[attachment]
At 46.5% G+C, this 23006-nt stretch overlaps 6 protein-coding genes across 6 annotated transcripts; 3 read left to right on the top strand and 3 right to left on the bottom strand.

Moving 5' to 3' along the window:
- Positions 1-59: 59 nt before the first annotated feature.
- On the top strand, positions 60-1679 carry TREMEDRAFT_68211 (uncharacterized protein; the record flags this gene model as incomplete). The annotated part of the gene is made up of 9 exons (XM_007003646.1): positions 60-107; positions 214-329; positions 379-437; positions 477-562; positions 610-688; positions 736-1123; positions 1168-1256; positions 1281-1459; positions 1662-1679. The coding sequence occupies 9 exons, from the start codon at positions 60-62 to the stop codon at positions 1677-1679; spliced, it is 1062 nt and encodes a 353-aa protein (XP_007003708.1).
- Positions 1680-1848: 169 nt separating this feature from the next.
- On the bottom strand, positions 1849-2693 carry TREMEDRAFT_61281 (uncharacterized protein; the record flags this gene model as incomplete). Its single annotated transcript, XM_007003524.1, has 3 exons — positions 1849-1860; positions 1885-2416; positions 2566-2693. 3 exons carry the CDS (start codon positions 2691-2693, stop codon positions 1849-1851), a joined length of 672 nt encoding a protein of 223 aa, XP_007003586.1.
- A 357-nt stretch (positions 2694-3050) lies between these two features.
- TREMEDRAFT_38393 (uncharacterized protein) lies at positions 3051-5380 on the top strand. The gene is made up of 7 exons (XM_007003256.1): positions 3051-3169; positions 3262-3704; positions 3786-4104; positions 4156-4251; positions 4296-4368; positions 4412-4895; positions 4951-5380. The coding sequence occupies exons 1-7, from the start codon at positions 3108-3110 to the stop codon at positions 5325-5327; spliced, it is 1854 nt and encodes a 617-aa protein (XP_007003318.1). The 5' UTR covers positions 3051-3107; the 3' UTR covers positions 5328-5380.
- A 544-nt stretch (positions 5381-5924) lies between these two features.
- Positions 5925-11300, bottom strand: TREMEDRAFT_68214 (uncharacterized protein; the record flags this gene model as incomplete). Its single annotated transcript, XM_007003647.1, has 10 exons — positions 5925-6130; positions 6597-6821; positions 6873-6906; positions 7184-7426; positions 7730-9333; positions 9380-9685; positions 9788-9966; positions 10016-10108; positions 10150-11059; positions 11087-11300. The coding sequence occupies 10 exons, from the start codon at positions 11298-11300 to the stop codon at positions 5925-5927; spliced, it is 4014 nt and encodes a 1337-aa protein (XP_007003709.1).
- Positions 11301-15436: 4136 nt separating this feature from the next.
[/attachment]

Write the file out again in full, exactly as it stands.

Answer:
At 46.5% G+C, this 23006-nt stretch overlaps 6 protein-coding genes across 6 annotated transcripts; 3 read left to right on the top strand and 3 right to left on the bottom strand.

Moving 5' to 3' along the window:
- Positions 1-59: 59 nt before the first annotated feature.
- On the top strand, positions 60-1679 carry TREMEDRAFT_68211 (uncharacterized protein; the record flags this gene model as incomplete). The annotated part of the gene is made up of 9 exons (XM_007003646.1): positions 60-107; positions 214-329; positions 379-437; positions 477-562; positions 610-688; positions 736-1123; positions 1168-1256; positions 1281-1459; positions 1662-1679. The coding sequence occupies 9 exons, from the start codon at positions 60-62 to the stop codon at positions 1677-1679; spliced, it is 1062 nt and encodes a 353-aa protein (XP_007003708.1).
- Positions 1680-1848: 169 nt separating this feature from the next.
- On the bottom strand, positions 1849-2693 carry TREMEDRAFT_61281 (uncharacterized protein; the record flags this gene model as incomplete). Its single annotated transcript, XM_007003524.1, has 3 exons — positions 1849-1860; positions 1885-2416; positions 2566-2693. 3 exons carry the CDS (start codon positions 2691-2693, stop codon positions 1849-1851), a joined length of 672 nt encoding a protein of 223 aa, XP_007003586.1.
- A 357-nt stretch (positions 2694-3050) lies between these two features.
- TREMEDRAFT_38393 (uncharacterized protein) lies at positions 3051-5380 on the top strand. The gene is made up of 7 exons (XM_007003256.1): positions 3051-3169; positions 3262-3704; positions 3786-4104; positions 4156-4251; positions 4296-4368; positions 4412-4895; positions 4951-5380. The coding sequence occupies exons 1-7, from the start codon at positions 3108-3110 to the stop codon at positions 5325-5327; spliced, it is 1854 nt and encodes a 617-aa protein (XP_007003318.1). The 5' UTR covers positions 3051-3107; the 3' UTR covers positions 5328-5380.
- A 544-nt stretch (positions 5381-5924) lies between these two features.
- Positions 5925-11300, bottom strand: TREMEDRAFT_68214 (uncharacterized protein; the record flags this gene model as incomplete). Its single annotated transcript, XM_007003647.1, has 10 exons — positions 5925-6130; positions 6597-6821; positions 6873-6906; positions 7184-7426; positions 7730-9333; positions 9380-9685; positions 9788-9966; positions 10016-10108; positions 10150-11059; positions 11087-11300. The coding sequence occupies 10 exons, from the start codon at positions 11298-11300 to the stop codon at positions 5925-5927; spliced, it is 4014 nt and encodes a 1337-aa protein (XP_007003709.1).
- Positions 11301-15436: 4136 nt separating this feature from the next.